Much of the philosophically worthwhile work on Suárez has tended to remain within the context of his own Aristotelian framework. There are of course notable exceptions (Heidegger, for example), and there is an increasing number of commentators who address him seeking to gain from him philosophical understanding which may not necessarily share those Scholastic presuppositions. This is particularly relevant when looking at his reception in early modern and subsequent philosophy. But it is also important in terms of the plain understanding of his thinking and of the light it can shed on metaphysical inquiry. It is here, unfortunately, that I found Duarte at his weakest. It is perhaps reasonable to appeal without further elucidation or justification to the “Aristotelian conception of a theoretical science” when introducing Suárez’s search for “some community of nature among the particular things dealt with” in metaphysics (xxxvii). And in an introductory essay of this size, it is understandable that independent philosophical discussion be limited. But to ground without any further comment or explanation, even if Suárez himself does it, the proposition that “where we love A for the sake of B, B is loved to a greater degree than A” on “the principle that that on account of which each thing is X is X to a greater degree” is to put forward a claim which on some straightforward readings is plainly false and which cries out for philosophical explication (lxxxvii; see 285). Similarly, I find that to state that “color . . . is a genus divisible into species (yellow, blue, white, etc.)” without mentioning the difficulty of finding differences that can yield such division, again regardless of how common such claim might have been, is to skirt required philosophical clarification (xxxix; see xli). Notwithstanding, such few shortcomings are minor, particularly when placed on the side of the many accomplishments of this study.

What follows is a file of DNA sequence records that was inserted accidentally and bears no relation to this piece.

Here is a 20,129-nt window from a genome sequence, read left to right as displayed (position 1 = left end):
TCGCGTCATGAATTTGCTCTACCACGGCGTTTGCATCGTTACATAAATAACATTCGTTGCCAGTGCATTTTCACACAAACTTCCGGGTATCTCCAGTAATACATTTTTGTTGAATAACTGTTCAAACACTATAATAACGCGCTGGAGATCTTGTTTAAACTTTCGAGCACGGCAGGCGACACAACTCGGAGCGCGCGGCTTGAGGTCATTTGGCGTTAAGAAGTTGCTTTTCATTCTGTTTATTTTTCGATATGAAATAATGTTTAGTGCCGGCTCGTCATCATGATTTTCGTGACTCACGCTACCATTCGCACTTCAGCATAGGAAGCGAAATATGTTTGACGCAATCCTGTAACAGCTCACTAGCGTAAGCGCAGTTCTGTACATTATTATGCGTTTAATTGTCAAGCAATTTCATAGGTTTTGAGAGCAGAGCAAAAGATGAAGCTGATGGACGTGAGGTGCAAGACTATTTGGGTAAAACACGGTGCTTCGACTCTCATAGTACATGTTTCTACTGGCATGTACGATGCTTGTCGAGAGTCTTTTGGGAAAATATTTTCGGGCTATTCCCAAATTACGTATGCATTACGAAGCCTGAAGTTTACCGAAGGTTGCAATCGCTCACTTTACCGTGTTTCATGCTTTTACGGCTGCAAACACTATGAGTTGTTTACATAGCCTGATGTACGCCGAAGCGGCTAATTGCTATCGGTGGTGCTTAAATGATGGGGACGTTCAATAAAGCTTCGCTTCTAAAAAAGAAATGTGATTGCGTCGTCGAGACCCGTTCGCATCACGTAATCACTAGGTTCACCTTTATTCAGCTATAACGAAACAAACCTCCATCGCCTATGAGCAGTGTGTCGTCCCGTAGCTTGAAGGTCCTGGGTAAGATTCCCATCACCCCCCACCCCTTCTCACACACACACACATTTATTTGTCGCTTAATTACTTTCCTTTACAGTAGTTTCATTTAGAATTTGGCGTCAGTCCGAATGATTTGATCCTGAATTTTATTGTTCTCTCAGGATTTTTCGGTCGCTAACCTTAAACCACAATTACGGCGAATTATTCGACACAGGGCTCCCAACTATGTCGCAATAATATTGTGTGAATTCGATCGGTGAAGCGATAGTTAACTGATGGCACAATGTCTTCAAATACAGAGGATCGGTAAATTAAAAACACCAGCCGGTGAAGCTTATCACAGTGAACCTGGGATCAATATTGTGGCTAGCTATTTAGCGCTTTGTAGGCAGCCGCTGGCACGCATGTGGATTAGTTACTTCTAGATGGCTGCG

In the jacket of this book, we are told that Duarte has already translated the next three Metaphysical Disputations and that they will be published soon in this same collection. Judging from the considerable achievements of this first volume, we can only look forward with anticipation to that most promising event.

[1] Francisco Suárez, Disputaciones Metafīsicas, Gredos, Madrid, 1960–1966, 7 vols.

[2] Francisco Suárez, Opera Omnia, Vivès, Paris, 1856–1878, 28 vols.; the Disputations are found in vols. 25 and 26.

[3] Op. cit., vol.1, p.16; my translation.

[4] Francisco Suárez, Disputationi metafisiche I–III, Bompianti, Milan, 2007; p.49.

[5] Op. cit., p.161; my translation.

[6] Op. cit., vol.1, p.256; my translation.

[7] Respectively, p.135 and vol.1, p.243.